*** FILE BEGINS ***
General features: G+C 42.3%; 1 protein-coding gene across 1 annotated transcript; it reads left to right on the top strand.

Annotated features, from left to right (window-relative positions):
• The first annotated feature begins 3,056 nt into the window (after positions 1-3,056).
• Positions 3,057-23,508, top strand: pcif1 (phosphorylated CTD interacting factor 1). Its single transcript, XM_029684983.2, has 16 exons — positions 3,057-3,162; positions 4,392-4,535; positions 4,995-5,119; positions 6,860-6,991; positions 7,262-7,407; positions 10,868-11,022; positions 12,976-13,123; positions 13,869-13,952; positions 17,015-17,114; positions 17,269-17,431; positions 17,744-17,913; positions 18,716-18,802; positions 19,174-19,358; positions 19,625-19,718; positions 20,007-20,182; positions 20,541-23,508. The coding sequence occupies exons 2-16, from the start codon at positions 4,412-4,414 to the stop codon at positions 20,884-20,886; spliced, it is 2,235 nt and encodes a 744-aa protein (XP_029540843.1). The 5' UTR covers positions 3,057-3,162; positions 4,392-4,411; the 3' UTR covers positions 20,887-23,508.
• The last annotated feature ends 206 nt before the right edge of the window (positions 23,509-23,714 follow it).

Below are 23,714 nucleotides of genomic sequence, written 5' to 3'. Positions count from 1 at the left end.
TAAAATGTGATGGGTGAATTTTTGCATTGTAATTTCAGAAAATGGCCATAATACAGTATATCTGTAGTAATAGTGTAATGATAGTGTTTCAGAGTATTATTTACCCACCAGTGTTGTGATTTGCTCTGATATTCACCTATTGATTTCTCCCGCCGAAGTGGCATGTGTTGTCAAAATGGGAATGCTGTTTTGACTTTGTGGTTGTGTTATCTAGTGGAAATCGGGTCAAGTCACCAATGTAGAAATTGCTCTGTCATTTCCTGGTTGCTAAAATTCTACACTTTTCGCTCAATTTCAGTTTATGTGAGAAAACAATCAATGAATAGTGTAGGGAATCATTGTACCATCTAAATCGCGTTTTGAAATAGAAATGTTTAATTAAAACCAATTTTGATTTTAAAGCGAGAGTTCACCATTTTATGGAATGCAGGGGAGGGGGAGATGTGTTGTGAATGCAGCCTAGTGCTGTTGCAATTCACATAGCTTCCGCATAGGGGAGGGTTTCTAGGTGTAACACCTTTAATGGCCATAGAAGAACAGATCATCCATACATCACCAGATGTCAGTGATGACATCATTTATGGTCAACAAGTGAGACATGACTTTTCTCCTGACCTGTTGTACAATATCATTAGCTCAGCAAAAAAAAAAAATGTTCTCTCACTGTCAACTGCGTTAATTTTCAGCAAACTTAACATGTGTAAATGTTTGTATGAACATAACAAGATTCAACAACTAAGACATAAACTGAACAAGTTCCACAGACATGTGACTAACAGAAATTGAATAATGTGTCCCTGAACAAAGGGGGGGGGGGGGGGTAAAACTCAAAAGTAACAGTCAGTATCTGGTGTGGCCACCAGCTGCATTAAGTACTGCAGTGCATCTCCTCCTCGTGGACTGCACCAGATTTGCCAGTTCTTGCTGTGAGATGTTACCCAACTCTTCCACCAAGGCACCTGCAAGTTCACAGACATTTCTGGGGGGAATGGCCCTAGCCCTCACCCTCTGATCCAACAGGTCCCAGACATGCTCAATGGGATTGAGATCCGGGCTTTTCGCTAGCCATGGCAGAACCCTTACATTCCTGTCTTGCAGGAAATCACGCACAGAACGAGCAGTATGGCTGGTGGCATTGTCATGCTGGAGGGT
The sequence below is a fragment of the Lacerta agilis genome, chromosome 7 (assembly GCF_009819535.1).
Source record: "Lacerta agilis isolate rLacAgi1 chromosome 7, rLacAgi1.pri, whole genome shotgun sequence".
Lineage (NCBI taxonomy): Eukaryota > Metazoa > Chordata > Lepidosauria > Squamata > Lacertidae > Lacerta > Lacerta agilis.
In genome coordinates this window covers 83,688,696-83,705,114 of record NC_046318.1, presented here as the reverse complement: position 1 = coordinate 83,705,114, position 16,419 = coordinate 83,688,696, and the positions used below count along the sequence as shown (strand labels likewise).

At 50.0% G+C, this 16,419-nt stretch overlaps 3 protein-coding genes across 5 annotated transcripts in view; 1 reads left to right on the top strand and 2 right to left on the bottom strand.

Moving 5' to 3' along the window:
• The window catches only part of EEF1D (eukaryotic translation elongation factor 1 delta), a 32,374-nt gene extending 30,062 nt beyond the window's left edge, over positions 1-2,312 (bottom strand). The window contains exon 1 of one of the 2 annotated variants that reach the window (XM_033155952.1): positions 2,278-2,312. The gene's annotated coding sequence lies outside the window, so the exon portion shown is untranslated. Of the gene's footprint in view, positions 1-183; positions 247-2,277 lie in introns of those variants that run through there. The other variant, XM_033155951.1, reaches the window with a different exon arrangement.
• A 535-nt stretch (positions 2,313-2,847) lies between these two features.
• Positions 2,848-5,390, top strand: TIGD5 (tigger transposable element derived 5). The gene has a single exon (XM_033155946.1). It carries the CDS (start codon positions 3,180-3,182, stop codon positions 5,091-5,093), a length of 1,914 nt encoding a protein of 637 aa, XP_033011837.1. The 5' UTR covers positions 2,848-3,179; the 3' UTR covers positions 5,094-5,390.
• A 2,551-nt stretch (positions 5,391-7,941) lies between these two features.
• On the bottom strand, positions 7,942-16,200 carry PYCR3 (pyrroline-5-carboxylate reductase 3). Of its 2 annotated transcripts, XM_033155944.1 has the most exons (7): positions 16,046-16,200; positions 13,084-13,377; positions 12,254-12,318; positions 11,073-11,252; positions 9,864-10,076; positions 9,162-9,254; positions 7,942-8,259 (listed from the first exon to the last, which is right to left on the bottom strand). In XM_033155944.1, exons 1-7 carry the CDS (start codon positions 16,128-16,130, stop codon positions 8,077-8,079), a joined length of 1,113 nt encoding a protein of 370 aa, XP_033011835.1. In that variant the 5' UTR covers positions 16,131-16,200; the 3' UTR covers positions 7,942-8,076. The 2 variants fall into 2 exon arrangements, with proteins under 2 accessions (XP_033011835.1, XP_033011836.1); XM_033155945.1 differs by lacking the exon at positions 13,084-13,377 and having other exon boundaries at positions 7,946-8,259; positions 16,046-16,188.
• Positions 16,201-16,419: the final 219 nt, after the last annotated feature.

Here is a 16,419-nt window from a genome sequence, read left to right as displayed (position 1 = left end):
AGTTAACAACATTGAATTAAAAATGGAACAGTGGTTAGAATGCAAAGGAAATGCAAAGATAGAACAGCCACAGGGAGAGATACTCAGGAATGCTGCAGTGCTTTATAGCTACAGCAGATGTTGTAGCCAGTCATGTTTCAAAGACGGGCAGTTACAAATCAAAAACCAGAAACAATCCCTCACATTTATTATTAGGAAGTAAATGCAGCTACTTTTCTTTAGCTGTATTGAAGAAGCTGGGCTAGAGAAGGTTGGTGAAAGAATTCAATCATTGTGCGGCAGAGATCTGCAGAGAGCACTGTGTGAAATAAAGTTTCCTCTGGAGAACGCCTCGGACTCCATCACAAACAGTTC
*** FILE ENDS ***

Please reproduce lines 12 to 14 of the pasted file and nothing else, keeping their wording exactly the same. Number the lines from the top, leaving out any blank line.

At 50.0% G+C, this 16,419-nt stretch overlaps 3 protein-coding genes across 5 annotated transcripts in view; 1 reads left to right on the top strand and 2 right to left on the bottom strand.

Moving 5' to 3' along the window:
• The window catches only part of EEF1D (eukaryotic translation elongation factor 1 delta), a 32,374-nt gene extending 30,062 nt beyond the window's left edge, over positions 1-2,312 (bottom strand). The window contains exon 1 of one of the 2 annotated variants that reach the window (XM_033155952.1): positions 2,278-2,312. The gene's annotated coding sequence lies outside the window, so the exon portion shown is untranslated. Of the gene's footprint in view, positions 1-183; positions 247-2,277 lie in introns of those variants that run through there. The other variant, XM_033155951.1, reaches the window with a different exon arrangement.